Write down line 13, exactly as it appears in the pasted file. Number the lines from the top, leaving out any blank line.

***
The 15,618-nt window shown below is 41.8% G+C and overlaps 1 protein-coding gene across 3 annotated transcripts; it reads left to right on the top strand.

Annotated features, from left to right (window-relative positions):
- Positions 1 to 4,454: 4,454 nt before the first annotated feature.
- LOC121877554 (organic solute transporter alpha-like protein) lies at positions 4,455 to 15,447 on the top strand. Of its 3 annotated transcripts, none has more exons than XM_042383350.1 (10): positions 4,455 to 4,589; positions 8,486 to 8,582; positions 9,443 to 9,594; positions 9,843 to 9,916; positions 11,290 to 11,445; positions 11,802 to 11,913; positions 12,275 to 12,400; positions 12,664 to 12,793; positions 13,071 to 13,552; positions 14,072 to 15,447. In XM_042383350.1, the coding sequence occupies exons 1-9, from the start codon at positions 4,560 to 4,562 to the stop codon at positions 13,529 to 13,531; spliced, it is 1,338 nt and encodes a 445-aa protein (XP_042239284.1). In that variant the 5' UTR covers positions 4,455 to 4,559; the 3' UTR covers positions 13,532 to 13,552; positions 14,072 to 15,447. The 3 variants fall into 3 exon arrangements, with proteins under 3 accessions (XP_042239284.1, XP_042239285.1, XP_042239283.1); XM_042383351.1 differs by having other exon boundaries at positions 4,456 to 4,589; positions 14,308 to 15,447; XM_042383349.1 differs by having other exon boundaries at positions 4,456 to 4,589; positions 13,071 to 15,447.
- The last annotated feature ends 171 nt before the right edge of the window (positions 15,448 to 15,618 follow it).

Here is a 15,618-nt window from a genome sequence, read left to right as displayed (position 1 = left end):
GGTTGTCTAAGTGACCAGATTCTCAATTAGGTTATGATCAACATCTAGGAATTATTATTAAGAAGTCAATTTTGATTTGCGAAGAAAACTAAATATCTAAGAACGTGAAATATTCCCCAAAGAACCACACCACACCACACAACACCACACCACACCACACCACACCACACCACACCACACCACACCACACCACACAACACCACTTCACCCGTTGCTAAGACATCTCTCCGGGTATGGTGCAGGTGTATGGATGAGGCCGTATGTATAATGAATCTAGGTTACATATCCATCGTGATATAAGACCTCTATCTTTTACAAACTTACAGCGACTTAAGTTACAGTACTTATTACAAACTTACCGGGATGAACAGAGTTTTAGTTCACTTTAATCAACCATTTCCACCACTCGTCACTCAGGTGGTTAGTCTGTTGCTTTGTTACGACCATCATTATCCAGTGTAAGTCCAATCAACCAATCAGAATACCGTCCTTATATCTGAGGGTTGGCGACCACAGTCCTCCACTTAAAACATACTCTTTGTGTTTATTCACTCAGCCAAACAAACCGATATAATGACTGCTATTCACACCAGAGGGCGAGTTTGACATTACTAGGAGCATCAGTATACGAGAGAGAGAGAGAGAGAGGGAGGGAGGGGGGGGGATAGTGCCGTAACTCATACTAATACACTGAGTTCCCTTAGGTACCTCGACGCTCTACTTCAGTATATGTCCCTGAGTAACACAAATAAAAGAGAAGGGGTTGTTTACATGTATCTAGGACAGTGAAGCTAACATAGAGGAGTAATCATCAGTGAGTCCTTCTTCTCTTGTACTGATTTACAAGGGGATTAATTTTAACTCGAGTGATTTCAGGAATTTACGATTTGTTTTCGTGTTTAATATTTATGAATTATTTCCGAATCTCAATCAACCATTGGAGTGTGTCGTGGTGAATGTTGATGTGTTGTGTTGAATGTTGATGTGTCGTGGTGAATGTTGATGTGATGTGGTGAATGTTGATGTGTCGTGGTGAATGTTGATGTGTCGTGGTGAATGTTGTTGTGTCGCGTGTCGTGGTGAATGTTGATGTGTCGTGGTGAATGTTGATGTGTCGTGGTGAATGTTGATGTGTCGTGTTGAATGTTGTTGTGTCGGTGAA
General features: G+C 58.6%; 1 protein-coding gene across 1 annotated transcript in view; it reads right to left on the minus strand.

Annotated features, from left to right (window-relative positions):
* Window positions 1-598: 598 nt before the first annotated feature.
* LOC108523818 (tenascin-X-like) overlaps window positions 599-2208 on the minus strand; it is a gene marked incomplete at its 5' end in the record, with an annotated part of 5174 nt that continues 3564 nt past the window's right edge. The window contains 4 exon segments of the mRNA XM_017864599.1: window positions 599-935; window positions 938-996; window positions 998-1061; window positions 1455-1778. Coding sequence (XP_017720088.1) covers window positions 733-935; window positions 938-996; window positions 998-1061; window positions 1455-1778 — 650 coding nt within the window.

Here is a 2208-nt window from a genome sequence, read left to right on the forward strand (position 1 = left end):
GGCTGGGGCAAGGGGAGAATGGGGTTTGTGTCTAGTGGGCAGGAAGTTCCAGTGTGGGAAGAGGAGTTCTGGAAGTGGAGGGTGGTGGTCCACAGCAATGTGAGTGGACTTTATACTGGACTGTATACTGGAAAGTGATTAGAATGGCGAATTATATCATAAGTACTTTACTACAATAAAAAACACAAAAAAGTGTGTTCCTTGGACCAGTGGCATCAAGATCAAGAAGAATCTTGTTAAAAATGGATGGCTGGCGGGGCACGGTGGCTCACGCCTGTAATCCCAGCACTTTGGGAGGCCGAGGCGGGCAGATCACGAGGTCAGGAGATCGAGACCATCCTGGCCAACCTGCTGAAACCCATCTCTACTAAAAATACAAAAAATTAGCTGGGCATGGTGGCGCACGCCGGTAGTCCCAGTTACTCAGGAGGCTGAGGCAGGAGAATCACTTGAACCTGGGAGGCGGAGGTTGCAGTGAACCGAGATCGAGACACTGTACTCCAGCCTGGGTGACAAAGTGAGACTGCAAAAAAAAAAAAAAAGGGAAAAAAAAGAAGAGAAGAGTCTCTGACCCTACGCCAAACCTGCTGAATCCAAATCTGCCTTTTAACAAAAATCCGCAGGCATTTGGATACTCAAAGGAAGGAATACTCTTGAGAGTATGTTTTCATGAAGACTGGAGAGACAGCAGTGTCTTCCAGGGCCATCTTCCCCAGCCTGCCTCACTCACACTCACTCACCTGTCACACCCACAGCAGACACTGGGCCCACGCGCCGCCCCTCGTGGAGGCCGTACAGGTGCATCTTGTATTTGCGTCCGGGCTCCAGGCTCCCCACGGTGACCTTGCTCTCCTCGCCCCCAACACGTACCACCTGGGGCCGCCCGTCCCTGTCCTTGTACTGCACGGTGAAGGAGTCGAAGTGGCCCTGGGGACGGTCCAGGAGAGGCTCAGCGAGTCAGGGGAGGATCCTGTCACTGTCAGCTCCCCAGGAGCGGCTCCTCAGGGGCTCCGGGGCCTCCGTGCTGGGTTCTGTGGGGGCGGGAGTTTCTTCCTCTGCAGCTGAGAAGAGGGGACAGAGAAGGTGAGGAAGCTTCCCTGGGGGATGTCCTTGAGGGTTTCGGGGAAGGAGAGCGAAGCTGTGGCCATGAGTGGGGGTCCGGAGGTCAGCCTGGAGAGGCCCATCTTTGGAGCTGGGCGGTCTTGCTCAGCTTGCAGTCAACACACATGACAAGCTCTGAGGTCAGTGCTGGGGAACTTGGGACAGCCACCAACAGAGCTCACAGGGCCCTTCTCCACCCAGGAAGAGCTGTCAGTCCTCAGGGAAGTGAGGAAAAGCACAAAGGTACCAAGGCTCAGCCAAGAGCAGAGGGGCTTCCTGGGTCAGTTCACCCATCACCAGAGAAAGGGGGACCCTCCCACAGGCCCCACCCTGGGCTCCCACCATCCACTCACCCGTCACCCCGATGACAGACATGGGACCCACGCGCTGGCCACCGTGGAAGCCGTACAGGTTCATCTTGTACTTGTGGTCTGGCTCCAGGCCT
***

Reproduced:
GGCTGGGGCAAGGGGAGAATGGGGTTTGTGTCTAGTGGGCAGGAAGTTCCAGTGTGGGAAGAGGAGTTCTGGAAGTGGAGGGTGGTGGTCCACAGCAATGTGAGTGGACTTTATACTGGACTGTATACTGGAAAGTGATTAGAATGGCGAATTATATCATAAGTACTTTACTACAATAAAAAACACAAAAAAGTGTGTTCCTTGGACCAGTGGCATCAAGATCAAGAAGAATCTTGTTAAAAATGGATGGCTGGCGGGGCACGGTGGCTCACGCCTGTAATCCCAGCACTTTGGGAGGCCGAGGCGGGCAGATCACGAGGTCAGGAGATCGAGACCATCCTGGCCAACCTGCTGAAACCCATCTCTACTAAAAATACAAAAAATTAGCTGGGCATGGTGGCGCACGCCGGTAGTCCCAGTTACTCAGGAGGCTGAGGCAGGAGAATCACTTGAACCTGGGAGGCGGAGGTTGCAGTGAACCGAGATCGAGACACTGTACTCCAGCCTGGGTGACAAAGTGAGACTGCAAAAAAAAAAAAAAAGGGAAAAAAAAGAAGAGAAGAGTCTCTGACCCTACGCCAAACCTGCTGAATCCAAATCTGCCTTTTAACAAAAATCCGCAGGCATTTGGATACTCAAAGGAAGGAATACTCTTGAGAGTATGTTTTCATGAAGACTGGAGAGACAGCAGTGTCTTCCAGGGCCATCTTCCCCAGCCTGCCTCACTCACACTCACTCACCTGTCACACCCACAGCAGACACTGGGCCCACGCGCCGCCCCTCGTGGAGGCCGTACAGGTGCATCTTGTATTTGCGTCCGGGCTCCAGGCTCCCCACGGTGACCTTGCTCTCCTCGCCCCCAACACGTACCACCTGGGGCCGCCCGTCCCTGTCCTTGTACTGCACGGTGAAGGAGTCGAAGTGGCCCTGGGGACGGTCCAGGAGAGGCTCAGCGAGTCAGGGGAGGATCCTGTCACTGTCAGCTCCCCAGGAGCGGCTCCTCAGGGGCTCCGGGGCCTCCGTGCTGGGTTCTGTGGGGGCGGGAGTTTCTTCCTCTGCAGCTGAGAAGAGGGGACAGAGAAGGTGAGGAAGCTTCCCTGGGGGATGTCCTTGAGGGTTTCGGGGAAGGAGAGCGAAGCTGTGGCCATGAGTGGGGGTCCGGAGGTCAGCCTGGAGAGGCCCATCTTTGGAGCTGGGCGGTCTTGCTCAGCTTGCAGTCAACACACATGACAAGCTCTGAGGTCAGTGCTGGGGAACTTGGGACAGCCACCAACAGAGCTCACAGGGCCCTTCTCCACCCAGGAAGAGCTGTCAGTCCTCAGGGAAGTGAGGAAAAGCACAAAGGTACCAAGGCTCAGCCAAGAGCAGAGGGGCTTCCTGGGTCAGTTCACCCATCACCAGAGAAAGGGGGACCCTCCCACAGGCCCCACCCTGGGCTCCCACCATCCACTCACCCGTCACCCCGATGACAGACATGGGACCCACGCGCTGGCCACCGTGGAAGCCGTACAGGTTCATCTTGTACTTGTGGTCTGGCTCCAGGCCT